I am delighted to hand over editorial control of this issue to Charlotte Williams and Suryia Nayak. I would like to record my thanks to them for all their hard work pulling this issue together. I am confident that this issue will open up debate within social work about racism, our understandings of oppression and racist violence, and the necessary response from within social work.
About 1,000 civilians are killed each year by law-enforcement officers in the United States. By one estimate, Black men are 2.5 times more likely than white men to be killed by police during their lifetime. And in another study, Black people who were fatally shot by police seemed to be twice as likely as white people to be unarmed.
George’s death was a catalyst that led to a number of high-profile protests across the globe. Campaign networks and groups grew, demanding the ‘defunding of the police’, an end to racist killings by state agencies and that countries face up to their historic role in the slave trade and in imperial conquest – and acknowledge the impact that these had at the time and continue to have in the present.
The journal covered the unfolding events. We published an article (Choonara, 2021) that scrutinised the competing theories attempting to understand and explain the roots of racism and the causes of institutionalised racist violence; we published commentary pieces and front-line articles that grappled with various aspects of the crisis (Davis and Marsh, 2020); and we celebrated when statues were torn down (Lavalette, 2020) and when a community in Glasgow came together to resist draconian immigration policies (Jarvis and Anderson, 2021).
However, we also committed to having a special issue of the journal on Black Lives Matter in the hope that it would spark sustained debate within our pages on the future of anti-racist social work theory and practice. Charlotte and Suryia took on the task of advertising and commissioning papers – the present volume is the result.
As editor-in-chief, it is my sincere hope that in response to this issue, and our previous Black Lives Matter outputs, we can have regular articles – and debates in the commentary section – about ‘what is to be done’. As social work academics, practitioners and students, we need to move beyond words to ‘deeds’. For example, we need to ask: ‘How do we embed anti-racism in our curriculum and in our practice?’; ‘How do we develop our links with anti-racist networks?’; and ‘How do we situate social work and social workers as allies of liberation movements?’.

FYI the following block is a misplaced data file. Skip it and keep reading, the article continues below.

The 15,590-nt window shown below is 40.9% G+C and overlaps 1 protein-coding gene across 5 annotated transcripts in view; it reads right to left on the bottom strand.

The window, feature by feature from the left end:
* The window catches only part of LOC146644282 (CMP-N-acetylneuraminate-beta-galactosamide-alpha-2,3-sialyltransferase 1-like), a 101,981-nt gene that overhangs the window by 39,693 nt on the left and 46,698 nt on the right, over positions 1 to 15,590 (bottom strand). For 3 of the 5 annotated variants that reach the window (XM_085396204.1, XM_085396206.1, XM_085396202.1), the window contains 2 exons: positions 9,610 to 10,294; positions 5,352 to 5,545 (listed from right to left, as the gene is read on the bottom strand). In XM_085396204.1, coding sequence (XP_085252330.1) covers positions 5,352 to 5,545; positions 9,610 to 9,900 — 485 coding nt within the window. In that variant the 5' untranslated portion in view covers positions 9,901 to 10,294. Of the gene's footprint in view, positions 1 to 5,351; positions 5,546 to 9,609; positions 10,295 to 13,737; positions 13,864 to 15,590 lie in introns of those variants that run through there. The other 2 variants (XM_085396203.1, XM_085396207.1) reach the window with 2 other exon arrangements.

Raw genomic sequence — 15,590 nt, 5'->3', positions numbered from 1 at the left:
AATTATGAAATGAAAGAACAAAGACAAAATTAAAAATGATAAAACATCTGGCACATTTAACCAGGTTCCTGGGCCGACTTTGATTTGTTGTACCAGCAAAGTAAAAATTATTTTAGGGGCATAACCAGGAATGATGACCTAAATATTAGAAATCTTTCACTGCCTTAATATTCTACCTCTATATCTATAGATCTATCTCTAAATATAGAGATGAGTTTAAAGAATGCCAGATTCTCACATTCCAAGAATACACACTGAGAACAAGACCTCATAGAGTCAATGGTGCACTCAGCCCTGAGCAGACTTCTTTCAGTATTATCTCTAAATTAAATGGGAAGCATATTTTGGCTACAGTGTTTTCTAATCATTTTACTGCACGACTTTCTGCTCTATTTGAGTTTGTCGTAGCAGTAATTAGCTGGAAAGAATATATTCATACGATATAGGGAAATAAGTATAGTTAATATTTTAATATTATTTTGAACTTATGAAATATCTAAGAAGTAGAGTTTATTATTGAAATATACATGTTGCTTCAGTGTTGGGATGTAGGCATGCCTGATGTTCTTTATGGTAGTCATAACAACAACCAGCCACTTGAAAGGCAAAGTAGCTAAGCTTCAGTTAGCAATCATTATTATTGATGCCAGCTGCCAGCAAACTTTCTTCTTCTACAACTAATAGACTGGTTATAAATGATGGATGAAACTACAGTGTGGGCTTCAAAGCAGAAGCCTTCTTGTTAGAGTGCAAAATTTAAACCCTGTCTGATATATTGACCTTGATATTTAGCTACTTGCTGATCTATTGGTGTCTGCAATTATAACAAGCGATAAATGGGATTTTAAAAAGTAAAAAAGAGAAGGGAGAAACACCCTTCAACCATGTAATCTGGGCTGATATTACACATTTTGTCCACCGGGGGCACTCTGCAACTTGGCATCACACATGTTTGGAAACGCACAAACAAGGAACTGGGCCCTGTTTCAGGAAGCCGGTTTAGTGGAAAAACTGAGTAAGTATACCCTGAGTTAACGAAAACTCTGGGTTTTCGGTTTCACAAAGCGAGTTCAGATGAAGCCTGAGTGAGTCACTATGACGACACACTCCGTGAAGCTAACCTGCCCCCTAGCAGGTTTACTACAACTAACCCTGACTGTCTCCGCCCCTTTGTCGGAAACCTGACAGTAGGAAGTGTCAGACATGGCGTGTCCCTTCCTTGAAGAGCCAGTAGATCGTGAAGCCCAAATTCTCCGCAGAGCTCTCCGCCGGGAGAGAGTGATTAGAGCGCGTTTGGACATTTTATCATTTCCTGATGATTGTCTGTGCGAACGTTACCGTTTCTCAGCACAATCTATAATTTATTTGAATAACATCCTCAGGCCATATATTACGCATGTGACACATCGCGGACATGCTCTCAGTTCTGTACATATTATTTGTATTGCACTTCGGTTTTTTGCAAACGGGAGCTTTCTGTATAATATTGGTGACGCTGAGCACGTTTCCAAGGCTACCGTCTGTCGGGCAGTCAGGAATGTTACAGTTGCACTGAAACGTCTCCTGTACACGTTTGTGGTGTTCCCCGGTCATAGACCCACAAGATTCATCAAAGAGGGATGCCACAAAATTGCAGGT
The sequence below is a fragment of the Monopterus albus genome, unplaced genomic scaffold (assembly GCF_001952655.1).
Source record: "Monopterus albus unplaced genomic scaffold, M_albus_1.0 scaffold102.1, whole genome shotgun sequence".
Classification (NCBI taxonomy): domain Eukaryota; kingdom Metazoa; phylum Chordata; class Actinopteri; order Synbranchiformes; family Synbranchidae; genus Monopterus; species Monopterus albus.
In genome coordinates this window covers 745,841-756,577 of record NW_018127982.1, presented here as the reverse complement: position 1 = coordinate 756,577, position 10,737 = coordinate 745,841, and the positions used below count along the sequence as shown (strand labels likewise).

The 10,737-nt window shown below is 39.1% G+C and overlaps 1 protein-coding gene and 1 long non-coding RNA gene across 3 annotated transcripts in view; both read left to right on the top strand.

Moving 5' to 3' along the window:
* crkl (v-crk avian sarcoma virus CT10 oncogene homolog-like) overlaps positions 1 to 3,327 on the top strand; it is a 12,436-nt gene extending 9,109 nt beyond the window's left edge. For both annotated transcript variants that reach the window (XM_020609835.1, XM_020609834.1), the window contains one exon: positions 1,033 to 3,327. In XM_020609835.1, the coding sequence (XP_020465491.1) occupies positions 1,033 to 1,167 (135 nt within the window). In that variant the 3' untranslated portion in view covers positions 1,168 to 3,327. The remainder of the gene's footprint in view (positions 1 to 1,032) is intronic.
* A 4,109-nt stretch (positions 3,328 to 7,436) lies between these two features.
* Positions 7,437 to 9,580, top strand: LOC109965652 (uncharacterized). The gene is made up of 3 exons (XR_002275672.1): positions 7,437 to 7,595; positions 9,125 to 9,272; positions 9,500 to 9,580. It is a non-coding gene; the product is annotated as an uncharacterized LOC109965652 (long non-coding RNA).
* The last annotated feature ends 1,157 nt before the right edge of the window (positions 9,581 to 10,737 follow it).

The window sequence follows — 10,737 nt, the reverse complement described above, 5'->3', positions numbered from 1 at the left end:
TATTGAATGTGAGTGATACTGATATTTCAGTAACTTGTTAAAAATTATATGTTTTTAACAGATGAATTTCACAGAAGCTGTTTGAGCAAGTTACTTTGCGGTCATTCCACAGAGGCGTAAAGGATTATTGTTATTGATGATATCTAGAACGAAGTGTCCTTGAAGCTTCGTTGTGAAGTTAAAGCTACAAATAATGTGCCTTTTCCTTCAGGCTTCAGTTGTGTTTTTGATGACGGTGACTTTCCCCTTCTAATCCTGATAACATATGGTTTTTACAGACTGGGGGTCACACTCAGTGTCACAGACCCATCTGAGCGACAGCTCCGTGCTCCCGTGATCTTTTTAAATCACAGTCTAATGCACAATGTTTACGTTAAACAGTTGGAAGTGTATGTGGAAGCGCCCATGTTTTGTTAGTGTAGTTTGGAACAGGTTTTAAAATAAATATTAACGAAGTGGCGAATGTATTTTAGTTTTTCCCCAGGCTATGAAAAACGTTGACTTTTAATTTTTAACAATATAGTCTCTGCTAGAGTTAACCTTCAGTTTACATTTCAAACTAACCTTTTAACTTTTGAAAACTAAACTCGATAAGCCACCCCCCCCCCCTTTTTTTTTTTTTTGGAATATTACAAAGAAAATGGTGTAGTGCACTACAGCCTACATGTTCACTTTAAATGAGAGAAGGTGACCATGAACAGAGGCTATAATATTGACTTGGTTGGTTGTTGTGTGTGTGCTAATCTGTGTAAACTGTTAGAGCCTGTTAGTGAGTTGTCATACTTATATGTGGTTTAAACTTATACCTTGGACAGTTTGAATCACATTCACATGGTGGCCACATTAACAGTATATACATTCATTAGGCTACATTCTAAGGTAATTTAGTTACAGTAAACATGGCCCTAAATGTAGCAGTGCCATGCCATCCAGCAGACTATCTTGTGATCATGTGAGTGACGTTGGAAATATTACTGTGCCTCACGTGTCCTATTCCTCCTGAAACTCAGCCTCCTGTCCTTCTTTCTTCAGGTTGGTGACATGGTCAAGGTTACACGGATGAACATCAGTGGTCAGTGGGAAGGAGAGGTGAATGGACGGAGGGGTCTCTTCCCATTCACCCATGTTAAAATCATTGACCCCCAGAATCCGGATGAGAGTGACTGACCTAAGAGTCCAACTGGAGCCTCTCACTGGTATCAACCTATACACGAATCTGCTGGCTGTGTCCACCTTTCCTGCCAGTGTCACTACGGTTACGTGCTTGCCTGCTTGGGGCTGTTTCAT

These are pressing questions. For a profession that is committed to human rights, social justice and human liberation, confronting racism and oppression is not an ‘add-on’ or a luxury; rather, it needs to be embedded to become an essential part of our everyday lives and practice.
Conflict of interest
The author declares that there is no conflict of interest.
Choonara, E. (2021) Theorising anti-racism in health and social care, Critical and Radical Social Work, 9(2): 167–84. doi: 10.1332/204986021X16109919364036
Davis, J. and Marsh, N. (2020) Boys to men: the cost of ‘adultification’ in safeguarding responses to Black boys, Critical and Radical Social Work, 8(2): 255–60. doi: 10.1332/204986020X15945756023543
Jarvis, Z.J. and Anderson, R. (2021) People, power, Pollokshields, Critical and Radical Social Work, 9(2): 297–300. doi: 10.1332/204986021X16231575017622
Peeples, L. (2020) What the data say about police brutality and racial bias – and which reforms might work, Nature, 26 May, www.nature.com/articles/d41586-020-01846-z. doi: 10.1038/d41586-021-02825-8